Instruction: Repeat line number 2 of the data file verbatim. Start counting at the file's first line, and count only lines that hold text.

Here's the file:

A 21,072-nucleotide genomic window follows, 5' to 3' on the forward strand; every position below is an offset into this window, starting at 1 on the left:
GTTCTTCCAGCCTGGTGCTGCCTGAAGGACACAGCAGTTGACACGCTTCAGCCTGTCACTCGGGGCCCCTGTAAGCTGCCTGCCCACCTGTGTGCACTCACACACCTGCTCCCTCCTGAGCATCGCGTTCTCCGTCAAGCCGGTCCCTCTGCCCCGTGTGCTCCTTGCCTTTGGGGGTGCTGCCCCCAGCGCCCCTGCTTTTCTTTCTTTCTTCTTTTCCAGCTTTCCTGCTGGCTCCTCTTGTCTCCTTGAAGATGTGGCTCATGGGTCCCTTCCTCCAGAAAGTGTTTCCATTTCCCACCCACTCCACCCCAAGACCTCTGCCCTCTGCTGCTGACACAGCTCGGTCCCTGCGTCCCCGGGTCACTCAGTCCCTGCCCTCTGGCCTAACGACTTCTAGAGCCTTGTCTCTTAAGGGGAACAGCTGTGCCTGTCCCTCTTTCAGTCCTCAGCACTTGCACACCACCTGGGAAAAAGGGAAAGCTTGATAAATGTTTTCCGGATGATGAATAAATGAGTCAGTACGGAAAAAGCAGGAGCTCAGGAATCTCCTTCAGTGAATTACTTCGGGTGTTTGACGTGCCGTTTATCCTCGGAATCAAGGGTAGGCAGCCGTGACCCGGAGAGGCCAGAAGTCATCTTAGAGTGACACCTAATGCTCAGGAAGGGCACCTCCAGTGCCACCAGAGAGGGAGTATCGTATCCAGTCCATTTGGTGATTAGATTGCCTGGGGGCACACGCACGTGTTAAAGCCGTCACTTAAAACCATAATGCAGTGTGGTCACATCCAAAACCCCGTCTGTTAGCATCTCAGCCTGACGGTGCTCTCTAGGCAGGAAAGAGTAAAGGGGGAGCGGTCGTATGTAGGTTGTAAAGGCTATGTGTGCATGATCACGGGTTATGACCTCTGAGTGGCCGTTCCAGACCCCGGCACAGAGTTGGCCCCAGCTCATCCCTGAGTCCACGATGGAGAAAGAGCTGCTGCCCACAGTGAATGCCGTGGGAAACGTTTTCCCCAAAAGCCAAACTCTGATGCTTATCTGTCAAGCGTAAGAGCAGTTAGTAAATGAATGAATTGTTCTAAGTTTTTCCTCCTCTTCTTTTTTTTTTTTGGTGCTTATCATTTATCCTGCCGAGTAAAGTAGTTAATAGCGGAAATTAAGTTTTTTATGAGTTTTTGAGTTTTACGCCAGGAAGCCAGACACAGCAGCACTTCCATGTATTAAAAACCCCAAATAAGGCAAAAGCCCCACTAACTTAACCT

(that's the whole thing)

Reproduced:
GTTCTTCCAGCCTGGTGCTGCCTGAAGGACACAGCAGTTGACACGCTTCAGCCTGTCACTCGGGGCCCCTGTAAGCTGCCTGCCCACCTGTGTGCACTCACACACCTGCTCCCTCCTGAGCATCGCGTTCTCCGTCAAGCCGGTCCCTCTGCCCCGTGTGCTCCTTGCCTTTGGGGGTGCTGCCCCCAGCGCCCCTGCTTTTCTTTCTTTCTTCTTTTCCAGCTTTCCTGCTGGCTCCTCTTGTCTCCTTGAAGATGTGGCTCATGGGTCCCTTCCTCCAGAAAGTGTTTCCATTTCCCACCCACTCCACCCCAAGACCTCTGCCCTCTGCTGCTGACACAGCTCGGTCCCTGCGTCCCCGGGTCACTCAGTCCCTGCCCTCTGGCCTAACGACTTCTAGAGCCTTGTCTCTTAAGGGGAACAGCTGTGCCTGTCCCTCTTTCAGTCCTCAGCACTTGCACACCACCTGGGAAAAAGGGAAAGCTTGATAAATGTTTTCCGGATGATGAATAAATGAGTCAGTACGGAAAAAGCAGGAGCTCAGGAATCTCCTTCAGTGAATTACTTCGGGTGTTTGACGTGCCGTTTATCCTCGGAATCAAGGGTAGGCAGCCGTGACCCGGAGAGGCCAGAAGTCATCTTAGAGTGACACCTAATGCTCAGGAAGGGCACCTCCAGTGCCACCAGAGAGGGAGTATCGTATCCAGTCCATTTGGTGATTAGATTGCCTGGGGGCACACGCACGTGTTAAAGCCGTCACTTAAAACCATAATGCAGTGTGGTCACATCCAAAACCCCGTCTGTTAGCATCTCAGCCTGACGGTGCTCTCTAGGCAGGAAAGAGTAAAGGGGGAGCGGTCGTATGTAGGTTGTAAAGGCTATGTGTGCATGATCACGGGTTATGACCTCTGAGTGGCCGTTCCAGACCCCGGCACAGAGTTGGCCCCAGCTCATCCCTGAGTCCACGATGGAGAAAGAGCTGCTGCCCACAGTGAATGCCGTGGGAAACGTTTTCCCCAAAAGCCAAACTCTGATGCTTATCTGTCAAGCGTAAGAGCAGTTAGTAAATGAATGAATTGTTCTAAGTTTTTCCTCCTCTTCTTTTTTTTTTTTGGTGCTTATCATTTATCCTGCCGAGTAAAGTAGTTAATAGCGGAAATTAAGTTTTTTATGAGTTTTTGAGTTTTACGCCAGGAAGCCAGACACAGCAGCACTTCCATGTATTAAAAACCCCAAATAAGGCAAAAGCCCCACTAACTTAACCT